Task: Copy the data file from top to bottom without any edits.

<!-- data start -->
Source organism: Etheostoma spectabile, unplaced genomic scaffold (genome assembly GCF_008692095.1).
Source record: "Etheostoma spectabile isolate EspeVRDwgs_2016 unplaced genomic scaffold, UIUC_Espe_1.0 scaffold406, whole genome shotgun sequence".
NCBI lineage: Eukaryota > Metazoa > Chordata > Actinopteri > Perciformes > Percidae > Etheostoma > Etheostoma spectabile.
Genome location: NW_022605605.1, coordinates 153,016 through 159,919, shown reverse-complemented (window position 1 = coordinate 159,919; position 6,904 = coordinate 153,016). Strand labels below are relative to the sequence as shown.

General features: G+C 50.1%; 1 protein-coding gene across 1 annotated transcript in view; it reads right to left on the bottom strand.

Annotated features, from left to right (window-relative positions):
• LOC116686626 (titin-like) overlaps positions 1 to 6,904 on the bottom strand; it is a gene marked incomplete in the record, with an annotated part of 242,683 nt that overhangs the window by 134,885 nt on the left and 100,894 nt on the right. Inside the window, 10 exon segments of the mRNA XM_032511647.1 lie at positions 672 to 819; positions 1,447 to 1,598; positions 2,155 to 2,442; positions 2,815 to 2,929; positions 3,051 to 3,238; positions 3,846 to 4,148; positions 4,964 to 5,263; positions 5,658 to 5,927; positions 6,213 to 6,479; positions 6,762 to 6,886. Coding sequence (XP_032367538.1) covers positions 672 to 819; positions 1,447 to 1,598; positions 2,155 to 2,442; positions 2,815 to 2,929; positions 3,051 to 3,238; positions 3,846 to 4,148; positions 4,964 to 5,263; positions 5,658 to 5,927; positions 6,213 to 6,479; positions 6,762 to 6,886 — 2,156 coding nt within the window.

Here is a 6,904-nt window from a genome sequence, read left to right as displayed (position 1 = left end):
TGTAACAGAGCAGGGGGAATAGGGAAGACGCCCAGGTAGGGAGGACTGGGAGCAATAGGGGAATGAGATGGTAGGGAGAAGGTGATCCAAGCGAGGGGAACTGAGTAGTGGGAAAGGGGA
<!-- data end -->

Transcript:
Source organism: Etheostoma spectabile, unplaced genomic scaffold (genome assembly GCF_008692095.1).
Source record: "Etheostoma spectabile isolate EspeVRDwgs_2016 unplaced genomic scaffold, UIUC_Espe_1.0 scaffold406, whole genome shotgun sequence".
NCBI lineage: Eukaryota > Metazoa > Chordata > Actinopteri > Perciformes > Percidae > Etheostoma > Etheostoma spectabile.
Genome location: NW_022605605.1, coordinates 153,016 through 159,919, shown reverse-complemented (window position 1 = coordinate 159,919; position 6,904 = coordinate 153,016). Strand labels below are relative to the sequence as shown.

General features: G+C 50.1%; 1 protein-coding gene across 1 annotated transcript in view; it reads right to left on the bottom strand.

Annotated features, from left to right (window-relative positions):
• LOC116686626 (titin-like) overlaps positions 1 to 6,904 on the bottom strand; it is a gene marked incomplete in the record, with an annotated part of 242,683 nt that overhangs the window by 134,885 nt on the left and 100,894 nt on the right. Inside the window, 10 exon segments of the mRNA XM_032511647.1 lie at positions 672 to 819; positions 1,447 to 1,598; positions 2,155 to 2,442; positions 2,815 to 2,929; positions 3,051 to 3,238; positions 3,846 to 4,148; positions 4,964 to 5,263; positions 5,658 to 5,927; positions 6,213 to 6,479; positions 6,762 to 6,886. Coding sequence (XP_032367538.1) covers positions 672 to 819; positions 1,447 to 1,598; positions 2,155 to 2,442; positions 2,815 to 2,929; positions 3,051 to 3,238; positions 3,846 to 4,148; positions 4,964 to 5,263; positions 5,658 to 5,927; positions 6,213 to 6,479; positions 6,762 to 6,886 — 2,156 coding nt within the window.

Here is a 6,904-nt window from a genome sequence, read left to right as displayed (position 1 = left end):
TGTAACAGAGCAGGGGGAATAGGGAAGACGCCCAGGTAGGGAGGACTGGGAGCAATAGGGGAATGAGATGGTAGGGAGAAGGTGATCCAAGCGAGGGGAACTGAGTAGTGGGAAAGGGGA